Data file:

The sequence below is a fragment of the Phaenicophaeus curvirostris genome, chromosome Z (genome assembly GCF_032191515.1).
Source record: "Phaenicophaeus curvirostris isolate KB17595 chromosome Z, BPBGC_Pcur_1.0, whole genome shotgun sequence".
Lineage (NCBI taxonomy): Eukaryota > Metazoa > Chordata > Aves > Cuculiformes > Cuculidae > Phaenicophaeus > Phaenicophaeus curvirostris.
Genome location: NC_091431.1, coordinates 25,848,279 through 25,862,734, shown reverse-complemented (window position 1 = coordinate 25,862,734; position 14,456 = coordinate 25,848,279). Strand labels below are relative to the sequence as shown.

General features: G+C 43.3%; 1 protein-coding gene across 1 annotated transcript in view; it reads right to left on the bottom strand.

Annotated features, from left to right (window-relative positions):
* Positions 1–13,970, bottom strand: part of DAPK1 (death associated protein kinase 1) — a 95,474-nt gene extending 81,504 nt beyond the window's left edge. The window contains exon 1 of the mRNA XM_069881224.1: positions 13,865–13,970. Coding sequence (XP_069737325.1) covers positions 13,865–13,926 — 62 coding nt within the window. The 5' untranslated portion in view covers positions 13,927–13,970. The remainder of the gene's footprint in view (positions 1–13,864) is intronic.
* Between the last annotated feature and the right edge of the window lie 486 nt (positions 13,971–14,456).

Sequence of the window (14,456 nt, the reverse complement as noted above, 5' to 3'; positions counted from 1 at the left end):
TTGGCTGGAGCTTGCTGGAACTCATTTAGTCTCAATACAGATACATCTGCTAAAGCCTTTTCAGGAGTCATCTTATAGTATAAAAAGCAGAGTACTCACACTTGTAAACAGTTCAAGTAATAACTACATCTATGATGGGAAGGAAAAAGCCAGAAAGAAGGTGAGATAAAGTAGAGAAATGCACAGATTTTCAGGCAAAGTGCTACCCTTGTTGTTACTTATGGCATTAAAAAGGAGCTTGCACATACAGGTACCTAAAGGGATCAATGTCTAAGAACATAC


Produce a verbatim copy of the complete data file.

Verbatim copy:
The sequence below is a fragment of the Phaenicophaeus curvirostris genome, chromosome Z (genome assembly GCF_032191515.1).
Source record: "Phaenicophaeus curvirostris isolate KB17595 chromosome Z, BPBGC_Pcur_1.0, whole genome shotgun sequence".
Lineage (NCBI taxonomy): Eukaryota > Metazoa > Chordata > Aves > Cuculiformes > Cuculidae > Phaenicophaeus > Phaenicophaeus curvirostris.
Genome location: NC_091431.1, coordinates 25,848,279 through 25,862,734, shown reverse-complemented (window position 1 = coordinate 25,862,734; position 14,456 = coordinate 25,848,279). Strand labels below are relative to the sequence as shown.

General features: G+C 43.3%; 1 protein-coding gene across 1 annotated transcript in view; it reads right to left on the bottom strand.

Annotated features, from left to right (window-relative positions):
* Positions 1–13,970, bottom strand: part of DAPK1 (death associated protein kinase 1) — a 95,474-nt gene extending 81,504 nt beyond the window's left edge. The window contains exon 1 of the mRNA XM_069881224.1: positions 13,865–13,970. Coding sequence (XP_069737325.1) covers positions 13,865–13,926 — 62 coding nt within the window. The 5' untranslated portion in view covers positions 13,927–13,970. The remainder of the gene's footprint in view (positions 1–13,864) is intronic.
* Between the last annotated feature and the right edge of the window lie 486 nt (positions 13,971–14,456).

Sequence of the window (14,456 nt, the reverse complement as noted above, 5' to 3'; positions counted from 1 at the left end):
TTGGCTGGAGCTTGCTGGAACTCATTTAGTCTCAATACAGATACATCTGCTAAAGCCTTTTCAGGAGTCATCTTATAGTATAAAAAGCAGAGTACTCACACTTGTAAACAGTTCAAGTAATAACTACATCTATGATGGGAAGGAAAAAGCCAGAAAGAAGGTGAGATAAAGTAGAGAAATGCACAGATTTTCAGGCAAAGTGCTACCCTTGTTGTTACTTATGGCATTAAAAAGGAGCTTGCACATACAGGTACCTAAAGGGATCAATGTCTAAGAACATAC